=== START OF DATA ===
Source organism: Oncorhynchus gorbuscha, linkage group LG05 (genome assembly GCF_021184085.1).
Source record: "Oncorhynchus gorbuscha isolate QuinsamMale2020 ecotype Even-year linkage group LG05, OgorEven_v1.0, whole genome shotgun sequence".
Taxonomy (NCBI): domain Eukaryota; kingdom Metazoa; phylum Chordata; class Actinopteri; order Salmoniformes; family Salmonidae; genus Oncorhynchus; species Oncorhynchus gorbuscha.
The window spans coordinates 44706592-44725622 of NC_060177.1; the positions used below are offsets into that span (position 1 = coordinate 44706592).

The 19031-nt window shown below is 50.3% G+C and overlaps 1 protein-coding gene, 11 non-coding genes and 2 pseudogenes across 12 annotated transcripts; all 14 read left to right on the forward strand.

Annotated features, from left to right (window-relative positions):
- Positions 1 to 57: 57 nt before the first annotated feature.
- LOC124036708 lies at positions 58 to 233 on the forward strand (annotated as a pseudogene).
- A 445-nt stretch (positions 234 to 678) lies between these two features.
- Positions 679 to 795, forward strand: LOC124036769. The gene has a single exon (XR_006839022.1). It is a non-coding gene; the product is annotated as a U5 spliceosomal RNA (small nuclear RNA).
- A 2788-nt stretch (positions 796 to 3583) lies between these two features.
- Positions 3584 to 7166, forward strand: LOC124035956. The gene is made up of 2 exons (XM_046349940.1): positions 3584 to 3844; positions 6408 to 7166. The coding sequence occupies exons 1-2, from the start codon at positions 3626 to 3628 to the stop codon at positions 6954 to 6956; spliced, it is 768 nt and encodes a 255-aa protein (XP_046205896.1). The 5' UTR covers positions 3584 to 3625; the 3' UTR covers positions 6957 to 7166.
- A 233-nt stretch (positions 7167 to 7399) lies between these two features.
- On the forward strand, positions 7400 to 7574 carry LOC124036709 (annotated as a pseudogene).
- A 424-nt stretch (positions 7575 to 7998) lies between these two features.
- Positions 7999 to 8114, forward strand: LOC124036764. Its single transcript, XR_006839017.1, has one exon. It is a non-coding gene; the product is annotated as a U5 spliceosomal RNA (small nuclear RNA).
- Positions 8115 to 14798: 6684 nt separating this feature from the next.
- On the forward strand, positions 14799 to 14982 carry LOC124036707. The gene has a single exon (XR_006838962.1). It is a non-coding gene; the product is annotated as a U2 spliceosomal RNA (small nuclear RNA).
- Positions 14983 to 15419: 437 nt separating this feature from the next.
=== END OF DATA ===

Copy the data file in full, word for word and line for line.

Source organism: Oncorhynchus gorbuscha, linkage group LG05 (genome assembly GCF_021184085.1).
Source record: "Oncorhynchus gorbuscha isolate QuinsamMale2020 ecotype Even-year linkage group LG05, OgorEven_v1.0, whole genome shotgun sequence".
Taxonomy (NCBI): domain Eukaryota; kingdom Metazoa; phylum Chordata; class Actinopteri; order Salmoniformes; family Salmonidae; genus Oncorhynchus; species Oncorhynchus gorbuscha.
The window spans coordinates 44706592-44725622 of NC_060177.1; the positions used below are offsets into that span (position 1 = coordinate 44706592).

The 19031-nt window shown below is 50.3% G+C and overlaps 1 protein-coding gene, 11 non-coding genes and 2 pseudogenes across 12 annotated transcripts; all 14 read left to right on the forward strand.

Annotated features, from left to right (window-relative positions):
- Positions 1 to 57: 57 nt before the first annotated feature.
- LOC124036708 lies at positions 58 to 233 on the forward strand (annotated as a pseudogene).
- A 445-nt stretch (positions 234 to 678) lies between these two features.
- Positions 679 to 795, forward strand: LOC124036769. The gene has a single exon (XR_006839022.1). It is a non-coding gene; the product is annotated as a U5 spliceosomal RNA (small nuclear RNA).
- A 2788-nt stretch (positions 796 to 3583) lies between these two features.
- Positions 3584 to 7166, forward strand: LOC124035956. The gene is made up of 2 exons (XM_046349940.1): positions 3584 to 3844; positions 6408 to 7166. The coding sequence occupies exons 1-2, from the start codon at positions 3626 to 3628 to the stop codon at positions 6954 to 6956; spliced, it is 768 nt and encodes a 255-aa protein (XP_046205896.1). The 5' UTR covers positions 3584 to 3625; the 3' UTR covers positions 6957 to 7166.
- A 233-nt stretch (positions 7167 to 7399) lies between these two features.
- On the forward strand, positions 7400 to 7574 carry LOC124036709 (annotated as a pseudogene).
- A 424-nt stretch (positions 7575 to 7998) lies between these two features.
- Positions 7999 to 8114, forward strand: LOC124036764. Its single transcript, XR_006839017.1, has one exon. It is a non-coding gene; the product is annotated as a U5 spliceosomal RNA (small nuclear RNA).
- Positions 8115 to 14798: 6684 nt separating this feature from the next.
- On the forward strand, positions 14799 to 14982 carry LOC124036707. The gene has a single exon (XR_006838962.1). It is a non-coding gene; the product is annotated as a U2 spliceosomal RNA (small nuclear RNA).
- Positions 14983 to 15419: 437 nt separating this feature from the next.